UN draft calls for inspection of North Korean cargo

June 11th, 2009 - 1:46 am ICT by IANS  

New York, June 10 (DPA) The UN Security Council Wednesday discussed new measures to curb nuclear proliferation by North Korea, including a proposal to inspect all suspected shipments of prohibited materials at airports, seaports and on the high seas.
The six-page text said sanctions adopted by the council in 2006, after North Korea exploded its first nuclear device, would also remain in effect.

The new proposal calls on all states to inspect “all cargo to and from the Democratic People’s Republic of Korea, in their territory, including seaports and airports, if the state concerned has information that provides reasonable grounds to believe the cargo

contains items” that are under embargo.

The inspection of vessels can be carried out on the high seas, with the consent of the vessels’ flag state and in accordance with international law.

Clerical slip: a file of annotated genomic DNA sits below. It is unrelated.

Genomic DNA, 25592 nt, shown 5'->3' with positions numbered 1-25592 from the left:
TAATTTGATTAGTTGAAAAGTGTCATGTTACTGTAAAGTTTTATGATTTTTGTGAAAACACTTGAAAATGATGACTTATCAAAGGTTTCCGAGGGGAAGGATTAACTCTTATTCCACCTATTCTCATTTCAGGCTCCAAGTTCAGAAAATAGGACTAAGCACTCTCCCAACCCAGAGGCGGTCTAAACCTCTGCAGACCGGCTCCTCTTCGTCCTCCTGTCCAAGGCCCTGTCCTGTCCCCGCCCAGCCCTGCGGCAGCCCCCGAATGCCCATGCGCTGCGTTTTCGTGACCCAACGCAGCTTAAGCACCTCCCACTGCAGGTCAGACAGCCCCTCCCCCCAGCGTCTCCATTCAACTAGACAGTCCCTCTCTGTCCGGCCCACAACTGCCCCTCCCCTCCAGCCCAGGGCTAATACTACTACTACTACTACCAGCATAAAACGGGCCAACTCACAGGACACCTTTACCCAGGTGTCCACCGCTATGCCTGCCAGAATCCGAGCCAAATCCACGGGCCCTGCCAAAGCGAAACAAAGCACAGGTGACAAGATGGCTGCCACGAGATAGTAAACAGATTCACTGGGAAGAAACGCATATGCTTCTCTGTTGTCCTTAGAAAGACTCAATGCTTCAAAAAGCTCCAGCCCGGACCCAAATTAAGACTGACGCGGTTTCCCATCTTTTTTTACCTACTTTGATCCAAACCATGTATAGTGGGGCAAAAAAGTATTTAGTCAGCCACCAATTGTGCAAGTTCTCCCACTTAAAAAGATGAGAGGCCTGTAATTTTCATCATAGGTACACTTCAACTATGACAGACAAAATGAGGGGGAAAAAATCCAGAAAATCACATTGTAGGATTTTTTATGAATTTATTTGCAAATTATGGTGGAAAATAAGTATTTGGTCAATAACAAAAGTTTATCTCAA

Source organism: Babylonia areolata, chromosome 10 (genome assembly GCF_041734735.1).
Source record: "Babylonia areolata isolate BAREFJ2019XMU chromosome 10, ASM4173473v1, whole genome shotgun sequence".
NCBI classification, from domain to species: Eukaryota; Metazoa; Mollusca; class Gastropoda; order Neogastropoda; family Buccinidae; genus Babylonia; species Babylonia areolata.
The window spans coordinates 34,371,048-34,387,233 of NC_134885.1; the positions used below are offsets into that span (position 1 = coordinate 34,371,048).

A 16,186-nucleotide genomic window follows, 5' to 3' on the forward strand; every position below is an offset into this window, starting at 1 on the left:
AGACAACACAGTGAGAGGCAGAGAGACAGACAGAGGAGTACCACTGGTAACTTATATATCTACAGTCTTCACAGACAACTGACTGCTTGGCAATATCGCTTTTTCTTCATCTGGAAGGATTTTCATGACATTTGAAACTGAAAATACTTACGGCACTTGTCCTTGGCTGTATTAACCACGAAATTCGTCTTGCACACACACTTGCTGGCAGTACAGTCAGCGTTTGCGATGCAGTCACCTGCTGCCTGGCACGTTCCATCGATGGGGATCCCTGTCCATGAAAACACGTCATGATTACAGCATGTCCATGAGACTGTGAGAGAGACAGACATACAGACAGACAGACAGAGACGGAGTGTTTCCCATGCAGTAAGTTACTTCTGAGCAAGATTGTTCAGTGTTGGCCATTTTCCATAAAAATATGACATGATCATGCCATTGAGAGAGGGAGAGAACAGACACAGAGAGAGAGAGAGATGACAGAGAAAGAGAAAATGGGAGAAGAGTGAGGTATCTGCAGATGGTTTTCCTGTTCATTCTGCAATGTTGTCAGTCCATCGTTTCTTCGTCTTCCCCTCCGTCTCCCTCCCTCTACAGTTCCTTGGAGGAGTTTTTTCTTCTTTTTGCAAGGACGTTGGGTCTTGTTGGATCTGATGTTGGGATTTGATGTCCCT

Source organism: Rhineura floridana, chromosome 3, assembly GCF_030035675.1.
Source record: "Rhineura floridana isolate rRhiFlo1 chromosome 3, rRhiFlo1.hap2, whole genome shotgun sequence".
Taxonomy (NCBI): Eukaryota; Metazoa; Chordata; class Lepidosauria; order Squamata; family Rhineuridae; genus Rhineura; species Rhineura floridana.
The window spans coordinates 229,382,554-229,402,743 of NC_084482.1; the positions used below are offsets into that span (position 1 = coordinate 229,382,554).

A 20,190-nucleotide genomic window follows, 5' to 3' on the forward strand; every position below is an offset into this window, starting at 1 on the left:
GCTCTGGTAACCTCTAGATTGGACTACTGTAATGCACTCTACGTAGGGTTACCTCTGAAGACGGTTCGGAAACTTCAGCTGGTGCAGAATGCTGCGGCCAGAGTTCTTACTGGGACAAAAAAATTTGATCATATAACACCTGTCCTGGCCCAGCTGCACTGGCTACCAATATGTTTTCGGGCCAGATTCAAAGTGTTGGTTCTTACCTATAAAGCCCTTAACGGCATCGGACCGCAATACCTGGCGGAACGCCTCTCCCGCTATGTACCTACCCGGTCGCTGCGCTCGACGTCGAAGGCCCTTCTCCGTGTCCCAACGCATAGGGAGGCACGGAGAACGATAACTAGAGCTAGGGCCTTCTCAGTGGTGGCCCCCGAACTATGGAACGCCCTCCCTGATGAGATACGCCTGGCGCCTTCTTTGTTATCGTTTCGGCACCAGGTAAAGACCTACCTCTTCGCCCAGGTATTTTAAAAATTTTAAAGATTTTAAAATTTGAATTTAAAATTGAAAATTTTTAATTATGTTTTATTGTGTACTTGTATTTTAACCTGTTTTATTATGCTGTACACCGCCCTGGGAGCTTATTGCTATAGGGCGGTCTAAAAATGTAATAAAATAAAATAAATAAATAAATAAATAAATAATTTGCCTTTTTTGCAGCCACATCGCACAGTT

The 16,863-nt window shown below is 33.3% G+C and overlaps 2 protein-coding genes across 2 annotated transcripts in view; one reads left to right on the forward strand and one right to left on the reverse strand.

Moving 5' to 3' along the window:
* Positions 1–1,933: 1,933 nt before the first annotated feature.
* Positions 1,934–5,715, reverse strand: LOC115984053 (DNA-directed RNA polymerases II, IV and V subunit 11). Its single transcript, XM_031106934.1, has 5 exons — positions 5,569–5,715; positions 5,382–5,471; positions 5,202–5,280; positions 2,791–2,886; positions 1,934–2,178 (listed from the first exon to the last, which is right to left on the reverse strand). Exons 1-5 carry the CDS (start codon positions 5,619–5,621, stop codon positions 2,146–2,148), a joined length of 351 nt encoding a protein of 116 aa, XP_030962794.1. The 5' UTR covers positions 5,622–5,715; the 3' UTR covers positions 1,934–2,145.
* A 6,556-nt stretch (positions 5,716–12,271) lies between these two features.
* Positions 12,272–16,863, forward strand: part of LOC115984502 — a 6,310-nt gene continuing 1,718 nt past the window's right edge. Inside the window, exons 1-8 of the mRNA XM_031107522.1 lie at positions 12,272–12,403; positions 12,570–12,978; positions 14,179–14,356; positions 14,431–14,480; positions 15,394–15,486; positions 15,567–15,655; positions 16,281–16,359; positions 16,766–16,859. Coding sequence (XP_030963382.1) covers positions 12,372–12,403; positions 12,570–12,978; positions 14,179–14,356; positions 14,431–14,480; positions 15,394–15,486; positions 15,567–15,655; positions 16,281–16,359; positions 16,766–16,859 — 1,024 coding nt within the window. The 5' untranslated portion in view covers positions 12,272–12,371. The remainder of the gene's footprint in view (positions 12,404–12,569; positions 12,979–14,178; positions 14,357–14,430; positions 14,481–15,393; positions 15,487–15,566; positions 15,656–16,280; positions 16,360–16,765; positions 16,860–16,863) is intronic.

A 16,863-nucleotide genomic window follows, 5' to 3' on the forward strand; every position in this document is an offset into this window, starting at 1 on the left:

States and their nationals would be called upon not to provide “bunkering services”, such as fuels or supplies, or other servicing of vessels to the North Koreans if they possess information that those vessels are carrying items embargoed by the council.

The draft resolution, which was worked out by the council’s five permanent members - the US, Russia, China, France and Britain - plus Japan and South Korea, would condemn North Korea’s in the “strongest terms” for exploding a second nuclear

device May 25 in “violation and flagrant disregard” of UN resolutions and the wish of the international community.

It “demands that the North Korea not conduct any further nuclear test or any such launch using ballistic missile technology.”

The draft would call on North Korea to return to the six-party talks and the Nuclear Non-proliferation Treaty.

The so-called interdiction by air and sea of shipments that may contain illicit nuclear materials or weapons has been under consideration by the council since 2006, but was opposed by China, Russia and South Korea.

After North Korea exploded its first nuclear bomb in October, 2006, the 15-nation council imposed sanctions that included an embargo on sale of weapons, war equipment and nuclear materials or technology to North Korea.

The draft would give states 45 days, from the day the council has adopted the new resolution, to report whether they will have implemented the new measures.

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